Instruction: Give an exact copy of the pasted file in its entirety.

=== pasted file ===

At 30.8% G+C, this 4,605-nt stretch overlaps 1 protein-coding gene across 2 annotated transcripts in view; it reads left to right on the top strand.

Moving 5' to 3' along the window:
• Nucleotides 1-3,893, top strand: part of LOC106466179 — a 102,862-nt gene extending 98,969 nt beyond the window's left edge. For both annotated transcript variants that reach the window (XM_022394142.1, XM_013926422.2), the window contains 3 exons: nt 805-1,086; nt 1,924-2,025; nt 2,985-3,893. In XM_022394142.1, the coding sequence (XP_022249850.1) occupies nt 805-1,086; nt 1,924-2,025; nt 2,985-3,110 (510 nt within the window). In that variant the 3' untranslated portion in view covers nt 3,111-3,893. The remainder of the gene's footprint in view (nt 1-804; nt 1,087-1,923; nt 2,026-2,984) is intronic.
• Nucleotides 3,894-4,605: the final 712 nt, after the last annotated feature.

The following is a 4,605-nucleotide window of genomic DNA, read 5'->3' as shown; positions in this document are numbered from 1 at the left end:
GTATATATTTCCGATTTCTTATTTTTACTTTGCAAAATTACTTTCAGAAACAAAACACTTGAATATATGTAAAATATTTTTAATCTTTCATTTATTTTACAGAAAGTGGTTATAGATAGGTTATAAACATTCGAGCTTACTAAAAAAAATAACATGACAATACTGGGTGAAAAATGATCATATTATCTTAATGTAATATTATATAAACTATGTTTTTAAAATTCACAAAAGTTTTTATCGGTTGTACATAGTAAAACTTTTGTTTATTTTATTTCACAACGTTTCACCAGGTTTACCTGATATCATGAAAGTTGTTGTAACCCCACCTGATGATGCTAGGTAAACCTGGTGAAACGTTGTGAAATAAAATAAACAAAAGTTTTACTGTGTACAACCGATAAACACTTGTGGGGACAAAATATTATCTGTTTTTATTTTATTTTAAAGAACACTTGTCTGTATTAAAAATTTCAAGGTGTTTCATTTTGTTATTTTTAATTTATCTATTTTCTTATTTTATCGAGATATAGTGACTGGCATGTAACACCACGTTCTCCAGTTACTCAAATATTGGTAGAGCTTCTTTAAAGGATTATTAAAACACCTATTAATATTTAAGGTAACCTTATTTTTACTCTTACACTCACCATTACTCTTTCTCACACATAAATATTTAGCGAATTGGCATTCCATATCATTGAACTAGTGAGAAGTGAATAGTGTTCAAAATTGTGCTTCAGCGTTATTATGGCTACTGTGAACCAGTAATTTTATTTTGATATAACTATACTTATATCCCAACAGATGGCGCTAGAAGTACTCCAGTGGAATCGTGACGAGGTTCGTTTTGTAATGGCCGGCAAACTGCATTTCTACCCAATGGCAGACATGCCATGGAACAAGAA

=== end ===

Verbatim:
At 30.8% G+C, this 4,605-nt stretch overlaps 1 protein-coding gene across 2 annotated transcripts in view; it reads left to right on the top strand.

Moving 5' to 3' along the window:
• Nucleotides 1-3,893, top strand: part of LOC106466179 — a 102,862-nt gene extending 98,969 nt beyond the window's left edge. For both annotated transcript variants that reach the window (XM_022394142.1, XM_013926422.2), the window contains 3 exons: nt 805-1,086; nt 1,924-2,025; nt 2,985-3,893. In XM_022394142.1, the coding sequence (XP_022249850.1) occupies nt 805-1,086; nt 1,924-2,025; nt 2,985-3,110 (510 nt within the window). In that variant the 3' untranslated portion in view covers nt 3,111-3,893. The remainder of the gene's footprint in view (nt 1-804; nt 1,087-1,923; nt 2,026-2,984) is intronic.
• Nucleotides 3,894-4,605: the final 712 nt, after the last annotated feature.

The following is a 4,605-nucleotide window of genomic DNA, read 5'->3' as shown; positions in this document are numbered from 1 at the left end:
GTATATATTTCCGATTTCTTATTTTTACTTTGCAAAATTACTTTCAGAAACAAAACACTTGAATATATGTAAAATATTTTTAATCTTTCATTTATTTTACAGAAAGTGGTTATAGATAGGTTATAAACATTCGAGCTTACTAAAAAAAATAACATGACAATACTGGGTGAAAAATGATCATATTATCTTAATGTAATATTATATAAACTATGTTTTTAAAATTCACAAAAGTTTTTATCGGTTGTACATAGTAAAACTTTTGTTTATTTTATTTCACAACGTTTCACCAGGTTTACCTGATATCATGAAAGTTGTTGTAACCCCACCTGATGATGCTAGGTAAACCTGGTGAAACGTTGTGAAATAAAATAAACAAAAGTTTTACTGTGTACAACCGATAAACACTTGTGGGGACAAAATATTATCTGTTTTTATTTTATTTTAAAGAACACTTGTCTGTATTAAAAATTTCAAGGTGTTTCATTTTGTTATTTTTAATTTATCTATTTTCTTATTTTATCGAGATATAGTGACTGGCATGTAACACCACGTTCTCCAGTTACTCAAATATTGGTAGAGCTTCTTTAAAGGATTATTAAAACACCTATTAATATTTAAGGTAACCTTATTTTTACTCTTACACTCACCATTACTCTTTCTCACACATAAATATTTAGCGAATTGGCATTCCATATCATTGAACTAGTGAGAAGTGAATAGTGTTCAAAATTGTGCTTCAGCGTTATTATGGCTACTGTGAACCAGTAATTTTATTTTGATATAACTATACTTATATCCCAACAGATGGCGCTAGAAGTACTCCAGTGGAATCGTGACGAGGTTCGTTTTGTAATGGCCGGCAAACTGCATTTCTACCCAATGGCAGACATGCCATGGAACAAGAA